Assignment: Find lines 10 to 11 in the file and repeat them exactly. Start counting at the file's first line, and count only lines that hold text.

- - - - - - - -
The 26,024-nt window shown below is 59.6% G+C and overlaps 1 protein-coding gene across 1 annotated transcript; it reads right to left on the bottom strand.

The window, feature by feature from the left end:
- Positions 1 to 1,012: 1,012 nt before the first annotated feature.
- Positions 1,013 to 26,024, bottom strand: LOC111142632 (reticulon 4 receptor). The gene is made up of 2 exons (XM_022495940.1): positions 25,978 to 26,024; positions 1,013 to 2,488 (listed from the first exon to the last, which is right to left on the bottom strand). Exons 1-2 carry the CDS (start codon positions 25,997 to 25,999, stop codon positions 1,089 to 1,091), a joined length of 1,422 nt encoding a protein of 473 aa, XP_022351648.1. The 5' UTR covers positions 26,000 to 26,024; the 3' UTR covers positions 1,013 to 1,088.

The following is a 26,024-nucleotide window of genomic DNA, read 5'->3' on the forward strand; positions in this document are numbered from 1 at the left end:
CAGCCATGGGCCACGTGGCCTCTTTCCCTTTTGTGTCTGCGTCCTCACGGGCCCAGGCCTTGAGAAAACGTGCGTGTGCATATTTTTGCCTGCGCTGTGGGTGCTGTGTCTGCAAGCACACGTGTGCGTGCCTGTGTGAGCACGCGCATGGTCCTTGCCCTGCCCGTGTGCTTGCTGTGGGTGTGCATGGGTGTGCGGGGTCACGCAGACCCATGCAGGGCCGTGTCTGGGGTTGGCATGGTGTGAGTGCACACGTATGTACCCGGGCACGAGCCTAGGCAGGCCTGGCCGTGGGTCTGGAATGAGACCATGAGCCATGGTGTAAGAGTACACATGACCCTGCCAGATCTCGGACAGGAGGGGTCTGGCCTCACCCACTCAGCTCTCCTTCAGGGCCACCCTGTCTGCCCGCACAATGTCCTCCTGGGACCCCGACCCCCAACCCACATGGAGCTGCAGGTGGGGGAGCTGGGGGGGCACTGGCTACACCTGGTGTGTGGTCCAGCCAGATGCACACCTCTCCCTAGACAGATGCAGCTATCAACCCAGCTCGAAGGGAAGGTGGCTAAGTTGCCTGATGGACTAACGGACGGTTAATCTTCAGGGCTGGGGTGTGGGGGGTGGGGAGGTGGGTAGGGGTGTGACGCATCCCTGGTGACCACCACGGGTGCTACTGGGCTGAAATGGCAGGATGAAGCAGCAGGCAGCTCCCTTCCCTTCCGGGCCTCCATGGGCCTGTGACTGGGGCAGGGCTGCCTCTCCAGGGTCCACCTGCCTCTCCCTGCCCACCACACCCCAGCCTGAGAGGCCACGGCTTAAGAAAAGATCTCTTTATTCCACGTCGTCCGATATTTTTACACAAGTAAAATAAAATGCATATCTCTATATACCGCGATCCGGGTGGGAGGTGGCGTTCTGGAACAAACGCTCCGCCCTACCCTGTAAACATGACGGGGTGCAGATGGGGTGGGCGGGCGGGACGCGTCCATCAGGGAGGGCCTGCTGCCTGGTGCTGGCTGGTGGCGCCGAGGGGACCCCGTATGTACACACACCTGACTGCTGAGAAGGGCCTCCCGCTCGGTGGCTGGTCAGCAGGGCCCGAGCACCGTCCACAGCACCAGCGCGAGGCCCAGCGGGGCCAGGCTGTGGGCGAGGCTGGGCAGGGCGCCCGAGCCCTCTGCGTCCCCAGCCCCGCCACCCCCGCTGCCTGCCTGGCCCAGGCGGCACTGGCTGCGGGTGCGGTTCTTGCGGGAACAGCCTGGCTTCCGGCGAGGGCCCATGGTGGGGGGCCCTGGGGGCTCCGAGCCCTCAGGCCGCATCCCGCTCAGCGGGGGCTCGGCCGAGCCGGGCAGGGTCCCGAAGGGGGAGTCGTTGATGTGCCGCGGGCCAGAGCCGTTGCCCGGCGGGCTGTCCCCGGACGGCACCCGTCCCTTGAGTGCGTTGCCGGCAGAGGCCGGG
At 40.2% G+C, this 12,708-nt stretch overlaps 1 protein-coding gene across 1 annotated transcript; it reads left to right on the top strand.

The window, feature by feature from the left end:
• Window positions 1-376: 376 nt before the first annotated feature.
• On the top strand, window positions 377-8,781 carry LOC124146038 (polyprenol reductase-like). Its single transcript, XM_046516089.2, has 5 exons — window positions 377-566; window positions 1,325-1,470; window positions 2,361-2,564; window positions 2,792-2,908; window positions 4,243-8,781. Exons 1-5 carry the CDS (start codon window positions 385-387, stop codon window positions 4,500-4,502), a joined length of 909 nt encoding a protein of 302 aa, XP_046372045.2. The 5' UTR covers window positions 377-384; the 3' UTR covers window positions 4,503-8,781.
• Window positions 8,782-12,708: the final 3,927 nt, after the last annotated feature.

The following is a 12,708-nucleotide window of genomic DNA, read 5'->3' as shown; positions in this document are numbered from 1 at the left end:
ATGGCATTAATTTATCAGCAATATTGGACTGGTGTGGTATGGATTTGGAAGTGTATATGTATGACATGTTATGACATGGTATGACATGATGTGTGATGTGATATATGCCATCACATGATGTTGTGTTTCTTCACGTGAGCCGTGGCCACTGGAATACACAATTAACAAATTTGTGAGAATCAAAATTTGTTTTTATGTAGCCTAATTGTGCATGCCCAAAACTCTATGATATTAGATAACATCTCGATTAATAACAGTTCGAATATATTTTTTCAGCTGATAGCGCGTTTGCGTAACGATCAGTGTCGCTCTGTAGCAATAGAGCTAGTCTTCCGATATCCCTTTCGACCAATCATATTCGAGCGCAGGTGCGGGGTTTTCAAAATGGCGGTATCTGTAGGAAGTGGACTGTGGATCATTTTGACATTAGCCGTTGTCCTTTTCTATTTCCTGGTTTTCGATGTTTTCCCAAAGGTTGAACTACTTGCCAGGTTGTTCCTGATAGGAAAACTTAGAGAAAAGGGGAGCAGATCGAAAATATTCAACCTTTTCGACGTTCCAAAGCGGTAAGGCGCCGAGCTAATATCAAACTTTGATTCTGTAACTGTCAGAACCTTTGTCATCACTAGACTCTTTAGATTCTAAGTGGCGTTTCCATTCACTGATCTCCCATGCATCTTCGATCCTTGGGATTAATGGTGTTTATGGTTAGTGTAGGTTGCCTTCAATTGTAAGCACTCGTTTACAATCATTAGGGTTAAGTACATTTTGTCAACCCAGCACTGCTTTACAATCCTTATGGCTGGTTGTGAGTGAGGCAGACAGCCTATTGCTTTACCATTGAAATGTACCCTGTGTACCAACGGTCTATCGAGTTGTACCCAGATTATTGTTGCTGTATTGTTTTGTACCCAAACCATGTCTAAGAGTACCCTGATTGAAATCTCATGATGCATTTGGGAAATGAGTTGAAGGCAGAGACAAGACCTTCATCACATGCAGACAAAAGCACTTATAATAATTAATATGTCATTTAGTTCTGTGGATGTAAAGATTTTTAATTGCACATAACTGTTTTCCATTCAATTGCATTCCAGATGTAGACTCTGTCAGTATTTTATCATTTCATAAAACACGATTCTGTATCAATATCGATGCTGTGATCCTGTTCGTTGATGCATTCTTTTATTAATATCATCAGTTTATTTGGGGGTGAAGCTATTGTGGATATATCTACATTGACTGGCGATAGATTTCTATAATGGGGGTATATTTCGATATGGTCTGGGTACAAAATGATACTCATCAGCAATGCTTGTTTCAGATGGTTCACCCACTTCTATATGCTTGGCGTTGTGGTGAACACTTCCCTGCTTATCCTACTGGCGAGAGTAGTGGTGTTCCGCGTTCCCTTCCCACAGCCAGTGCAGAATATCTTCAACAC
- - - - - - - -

• On the top strand, window positions 377-8,781 carry LOC124146038 (polyprenol reductase-like). Its single transcript, XM_046516089.2, has 5 exons — window positions 377-566; window positions 1,325-1,470; window positions 2,361-2,564; window positions 2,792-2,908; window positions 4,243-8,781. Exons 1-5 carry the CDS (start codon window positions 385-387, stop codon window positions 4,500-4,502), a joined length of 909 nt encoding a protein of 302 aa, XP_046372045.2. The 5' UTR covers window positions 377-384; the 3' UTR covers window positions 4,503-8,781.
• Window positions 8,782-12,708: the final 3,927 nt, after the last annotated feature.